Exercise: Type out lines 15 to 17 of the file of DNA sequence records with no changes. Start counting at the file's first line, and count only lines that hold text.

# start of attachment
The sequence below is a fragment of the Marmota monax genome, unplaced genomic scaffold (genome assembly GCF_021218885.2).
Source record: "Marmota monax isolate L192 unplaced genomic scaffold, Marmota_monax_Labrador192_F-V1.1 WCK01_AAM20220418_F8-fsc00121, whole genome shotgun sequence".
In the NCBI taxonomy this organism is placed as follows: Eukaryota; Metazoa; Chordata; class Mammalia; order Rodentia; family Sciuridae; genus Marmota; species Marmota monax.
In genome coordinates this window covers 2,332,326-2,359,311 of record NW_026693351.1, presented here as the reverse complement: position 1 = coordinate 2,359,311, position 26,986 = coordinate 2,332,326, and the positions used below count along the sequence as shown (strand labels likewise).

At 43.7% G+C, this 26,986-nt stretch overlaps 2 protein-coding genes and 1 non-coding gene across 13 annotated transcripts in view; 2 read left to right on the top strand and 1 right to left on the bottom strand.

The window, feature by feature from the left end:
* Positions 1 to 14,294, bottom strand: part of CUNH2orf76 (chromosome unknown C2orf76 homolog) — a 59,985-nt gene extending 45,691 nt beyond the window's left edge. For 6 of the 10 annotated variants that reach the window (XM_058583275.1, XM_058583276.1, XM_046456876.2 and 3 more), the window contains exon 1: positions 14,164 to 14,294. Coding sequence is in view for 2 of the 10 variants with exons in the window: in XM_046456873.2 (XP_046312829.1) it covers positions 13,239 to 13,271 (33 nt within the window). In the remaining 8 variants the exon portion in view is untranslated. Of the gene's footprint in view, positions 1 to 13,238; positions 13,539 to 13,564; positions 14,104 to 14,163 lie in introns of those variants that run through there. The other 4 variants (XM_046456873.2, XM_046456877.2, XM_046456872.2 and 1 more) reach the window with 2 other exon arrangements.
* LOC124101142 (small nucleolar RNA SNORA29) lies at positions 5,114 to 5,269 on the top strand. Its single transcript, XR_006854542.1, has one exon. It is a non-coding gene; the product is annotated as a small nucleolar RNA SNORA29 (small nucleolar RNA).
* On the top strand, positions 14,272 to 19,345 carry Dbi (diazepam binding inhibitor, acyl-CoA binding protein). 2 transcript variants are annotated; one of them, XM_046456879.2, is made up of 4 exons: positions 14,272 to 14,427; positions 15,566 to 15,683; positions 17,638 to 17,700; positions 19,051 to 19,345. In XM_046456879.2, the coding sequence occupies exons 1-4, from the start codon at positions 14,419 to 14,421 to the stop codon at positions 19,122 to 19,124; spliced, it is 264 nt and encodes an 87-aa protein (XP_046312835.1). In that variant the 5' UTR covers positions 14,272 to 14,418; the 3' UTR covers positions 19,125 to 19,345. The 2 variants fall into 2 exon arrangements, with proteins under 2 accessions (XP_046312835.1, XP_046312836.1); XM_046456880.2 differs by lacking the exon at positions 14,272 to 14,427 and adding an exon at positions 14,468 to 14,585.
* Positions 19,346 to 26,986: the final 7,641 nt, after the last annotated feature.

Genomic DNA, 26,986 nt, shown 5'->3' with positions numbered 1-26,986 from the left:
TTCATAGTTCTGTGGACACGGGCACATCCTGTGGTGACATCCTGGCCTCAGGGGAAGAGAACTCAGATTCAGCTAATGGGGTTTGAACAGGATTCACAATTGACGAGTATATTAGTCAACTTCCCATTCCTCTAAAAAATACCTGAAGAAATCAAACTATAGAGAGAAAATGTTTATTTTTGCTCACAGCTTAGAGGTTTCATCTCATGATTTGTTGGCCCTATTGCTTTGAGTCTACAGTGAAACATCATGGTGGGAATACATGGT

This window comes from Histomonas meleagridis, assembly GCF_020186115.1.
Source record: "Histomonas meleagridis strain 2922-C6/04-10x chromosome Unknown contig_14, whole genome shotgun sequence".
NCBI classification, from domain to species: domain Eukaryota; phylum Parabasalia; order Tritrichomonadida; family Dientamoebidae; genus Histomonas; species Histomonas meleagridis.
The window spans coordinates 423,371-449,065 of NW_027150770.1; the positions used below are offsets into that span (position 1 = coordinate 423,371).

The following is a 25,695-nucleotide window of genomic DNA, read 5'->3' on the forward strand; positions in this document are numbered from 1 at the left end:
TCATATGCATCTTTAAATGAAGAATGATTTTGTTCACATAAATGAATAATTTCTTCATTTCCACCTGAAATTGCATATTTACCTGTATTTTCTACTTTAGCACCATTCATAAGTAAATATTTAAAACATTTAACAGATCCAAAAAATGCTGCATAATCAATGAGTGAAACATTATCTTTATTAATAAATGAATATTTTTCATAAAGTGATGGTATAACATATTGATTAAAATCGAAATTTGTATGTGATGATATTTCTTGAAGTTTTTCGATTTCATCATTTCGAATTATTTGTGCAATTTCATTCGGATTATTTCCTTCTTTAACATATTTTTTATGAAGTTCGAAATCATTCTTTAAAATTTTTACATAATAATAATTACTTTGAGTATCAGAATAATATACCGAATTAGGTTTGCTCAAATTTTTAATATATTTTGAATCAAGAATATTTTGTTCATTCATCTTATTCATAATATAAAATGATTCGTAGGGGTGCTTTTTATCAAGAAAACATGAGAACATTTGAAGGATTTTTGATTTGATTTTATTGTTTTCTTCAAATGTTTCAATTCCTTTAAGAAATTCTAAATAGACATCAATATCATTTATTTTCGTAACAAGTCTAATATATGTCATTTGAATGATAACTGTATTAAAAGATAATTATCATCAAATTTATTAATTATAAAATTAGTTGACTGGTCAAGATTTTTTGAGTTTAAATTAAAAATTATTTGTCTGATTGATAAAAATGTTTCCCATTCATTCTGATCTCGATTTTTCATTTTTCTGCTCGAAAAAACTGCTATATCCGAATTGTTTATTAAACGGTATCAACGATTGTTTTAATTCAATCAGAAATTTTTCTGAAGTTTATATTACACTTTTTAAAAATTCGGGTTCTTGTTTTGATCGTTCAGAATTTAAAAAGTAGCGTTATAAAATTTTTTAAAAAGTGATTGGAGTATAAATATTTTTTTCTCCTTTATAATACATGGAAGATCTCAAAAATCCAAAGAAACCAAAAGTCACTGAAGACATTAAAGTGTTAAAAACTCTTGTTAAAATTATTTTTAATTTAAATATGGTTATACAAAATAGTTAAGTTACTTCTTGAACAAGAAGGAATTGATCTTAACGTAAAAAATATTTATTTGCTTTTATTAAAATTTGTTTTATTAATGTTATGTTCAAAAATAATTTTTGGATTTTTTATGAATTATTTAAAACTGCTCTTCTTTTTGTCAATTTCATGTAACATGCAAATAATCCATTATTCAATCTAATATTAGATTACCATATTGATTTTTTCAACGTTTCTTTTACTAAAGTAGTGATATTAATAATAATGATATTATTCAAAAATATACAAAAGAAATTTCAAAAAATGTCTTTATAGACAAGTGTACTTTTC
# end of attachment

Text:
NCBI classification, from domain to species: domain Eukaryota; phylum Parabasalia; order Tritrichomonadida; family Dientamoebidae; genus Histomonas; species Histomonas meleagridis.
The window spans coordinates 423,371-449,065 of NW_027150770.1; the positions used below are offsets into that span (position 1 = coordinate 423,371).

The following is a 25,695-nucleotide window of genomic DNA, read 5'->3' on the forward strand; positions in this document are numbered from 1 at the left end: